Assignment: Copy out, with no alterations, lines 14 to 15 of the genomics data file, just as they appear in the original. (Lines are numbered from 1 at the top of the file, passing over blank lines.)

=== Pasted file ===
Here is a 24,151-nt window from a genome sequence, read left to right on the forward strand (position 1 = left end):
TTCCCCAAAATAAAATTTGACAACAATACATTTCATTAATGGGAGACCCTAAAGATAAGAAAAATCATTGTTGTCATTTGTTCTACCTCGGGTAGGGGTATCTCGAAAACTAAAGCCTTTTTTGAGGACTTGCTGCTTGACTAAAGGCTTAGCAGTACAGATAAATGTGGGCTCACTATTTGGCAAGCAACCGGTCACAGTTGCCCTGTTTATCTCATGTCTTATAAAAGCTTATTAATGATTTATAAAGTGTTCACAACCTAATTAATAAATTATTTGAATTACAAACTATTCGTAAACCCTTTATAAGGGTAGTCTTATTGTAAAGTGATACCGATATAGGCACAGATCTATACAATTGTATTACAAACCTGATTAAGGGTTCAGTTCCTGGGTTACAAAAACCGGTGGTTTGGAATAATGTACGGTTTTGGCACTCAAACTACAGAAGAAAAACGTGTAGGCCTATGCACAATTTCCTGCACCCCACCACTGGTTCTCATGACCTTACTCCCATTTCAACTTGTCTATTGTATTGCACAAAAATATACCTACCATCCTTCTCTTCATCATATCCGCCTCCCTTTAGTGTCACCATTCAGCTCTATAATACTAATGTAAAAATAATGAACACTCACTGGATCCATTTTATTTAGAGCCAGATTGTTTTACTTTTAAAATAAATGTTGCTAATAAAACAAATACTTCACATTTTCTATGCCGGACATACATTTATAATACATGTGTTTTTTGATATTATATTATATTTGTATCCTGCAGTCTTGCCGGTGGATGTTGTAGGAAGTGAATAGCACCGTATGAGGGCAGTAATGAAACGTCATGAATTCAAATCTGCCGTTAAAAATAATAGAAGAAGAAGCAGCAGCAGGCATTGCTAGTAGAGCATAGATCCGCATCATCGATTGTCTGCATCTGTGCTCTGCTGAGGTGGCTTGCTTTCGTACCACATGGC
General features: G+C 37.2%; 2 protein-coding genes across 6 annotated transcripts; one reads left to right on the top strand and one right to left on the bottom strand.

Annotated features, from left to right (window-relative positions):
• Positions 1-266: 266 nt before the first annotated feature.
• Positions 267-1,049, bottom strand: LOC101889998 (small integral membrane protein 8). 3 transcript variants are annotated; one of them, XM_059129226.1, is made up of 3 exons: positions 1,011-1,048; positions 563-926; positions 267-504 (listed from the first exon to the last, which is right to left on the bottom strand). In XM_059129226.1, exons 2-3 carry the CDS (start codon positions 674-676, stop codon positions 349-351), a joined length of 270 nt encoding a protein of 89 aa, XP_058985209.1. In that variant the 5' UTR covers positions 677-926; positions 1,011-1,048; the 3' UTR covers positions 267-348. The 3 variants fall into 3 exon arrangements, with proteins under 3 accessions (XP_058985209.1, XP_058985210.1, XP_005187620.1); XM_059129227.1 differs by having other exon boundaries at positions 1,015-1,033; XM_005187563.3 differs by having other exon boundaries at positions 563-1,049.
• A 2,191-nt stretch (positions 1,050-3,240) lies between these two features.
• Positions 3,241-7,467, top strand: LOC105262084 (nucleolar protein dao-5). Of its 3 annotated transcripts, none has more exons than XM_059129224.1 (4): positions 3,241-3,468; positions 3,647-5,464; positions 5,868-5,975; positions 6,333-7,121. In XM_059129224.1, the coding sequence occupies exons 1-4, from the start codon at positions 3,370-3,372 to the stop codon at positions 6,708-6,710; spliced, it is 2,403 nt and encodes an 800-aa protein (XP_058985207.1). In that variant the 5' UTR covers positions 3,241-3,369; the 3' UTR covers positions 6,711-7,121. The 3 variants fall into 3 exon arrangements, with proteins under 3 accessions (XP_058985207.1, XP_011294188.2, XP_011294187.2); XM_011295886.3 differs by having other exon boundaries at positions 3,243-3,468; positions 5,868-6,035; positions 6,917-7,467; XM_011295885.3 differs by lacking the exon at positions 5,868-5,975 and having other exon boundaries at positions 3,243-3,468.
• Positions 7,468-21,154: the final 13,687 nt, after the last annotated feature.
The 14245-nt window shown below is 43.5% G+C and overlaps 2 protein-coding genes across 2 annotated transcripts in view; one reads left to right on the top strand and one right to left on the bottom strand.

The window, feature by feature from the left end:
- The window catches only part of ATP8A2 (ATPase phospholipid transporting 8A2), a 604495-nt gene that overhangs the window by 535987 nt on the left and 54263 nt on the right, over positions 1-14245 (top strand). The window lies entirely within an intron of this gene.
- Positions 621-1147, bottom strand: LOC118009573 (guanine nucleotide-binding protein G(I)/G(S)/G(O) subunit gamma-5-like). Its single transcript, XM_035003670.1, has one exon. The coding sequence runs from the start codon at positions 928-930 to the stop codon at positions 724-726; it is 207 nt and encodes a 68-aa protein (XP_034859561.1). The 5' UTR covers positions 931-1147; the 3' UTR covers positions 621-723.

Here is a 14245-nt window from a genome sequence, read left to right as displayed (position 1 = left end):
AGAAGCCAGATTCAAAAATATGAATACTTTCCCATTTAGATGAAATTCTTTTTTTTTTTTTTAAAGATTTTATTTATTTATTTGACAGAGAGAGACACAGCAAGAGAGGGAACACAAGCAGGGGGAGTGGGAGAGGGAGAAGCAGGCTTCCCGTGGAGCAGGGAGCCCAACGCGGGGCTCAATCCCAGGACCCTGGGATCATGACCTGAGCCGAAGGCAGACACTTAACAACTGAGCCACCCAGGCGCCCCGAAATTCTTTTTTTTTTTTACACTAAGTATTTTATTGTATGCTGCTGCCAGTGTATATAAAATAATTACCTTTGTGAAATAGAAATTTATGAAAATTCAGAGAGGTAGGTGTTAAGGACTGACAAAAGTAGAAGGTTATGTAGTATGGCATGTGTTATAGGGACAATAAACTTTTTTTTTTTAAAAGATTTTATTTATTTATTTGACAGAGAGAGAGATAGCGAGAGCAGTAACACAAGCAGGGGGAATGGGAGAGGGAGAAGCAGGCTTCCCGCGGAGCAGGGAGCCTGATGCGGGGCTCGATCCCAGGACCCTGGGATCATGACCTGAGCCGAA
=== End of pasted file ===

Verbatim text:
Here is a 14245-nt window from a genome sequence, read left to right as displayed (position 1 = left end):
AGAAGCCAGATTCAAAAATATGAATACTTTCCCATTTAGATGAAATTCTTTTTTTTTTTTTTAAAGATTTTATTTATTTATTTGACAGAGAGAGACACAGCAAGAGAGGGAACACAAGCAGGGGGAGTGGGAGAGGGAGAAGCAGGCTTCCCGTGGAGCAGGGAGCCCAACGCGGGGCTCAATCCCAGGACCCTGGGATCATGACCTGAGCCGAAGGCAGACACTTAACAACTGAGCCACCCAGGCGCCCCGAAATTCTTTTTTTTTTTTACACTAAGTATTTTATTGTATGCTGCTGCCAGTGTATATAAAATAATTACCTTTGTGAAATAGAAATTTATGAAAATTCAGAGAGGTAGGTGTTAAGGACTGACAAAAGTAGAAGGTTATGTAGTATGGCATGTGTTATAGGGACAATAAACTTTTTTTTTTTAAAAGATTTTATTTATTTATTTGACAGAGAGAGAGATAGCGAGAGCAGTAACACAAGCAGGGGGAATGGGAGAGGGAGAAGCAGGCTTCCCGCGGAGCAGGGAGCCTGATGCGGGGCTCGATCCCAGGACCCTGGGATCATGACCTGAGCCGAA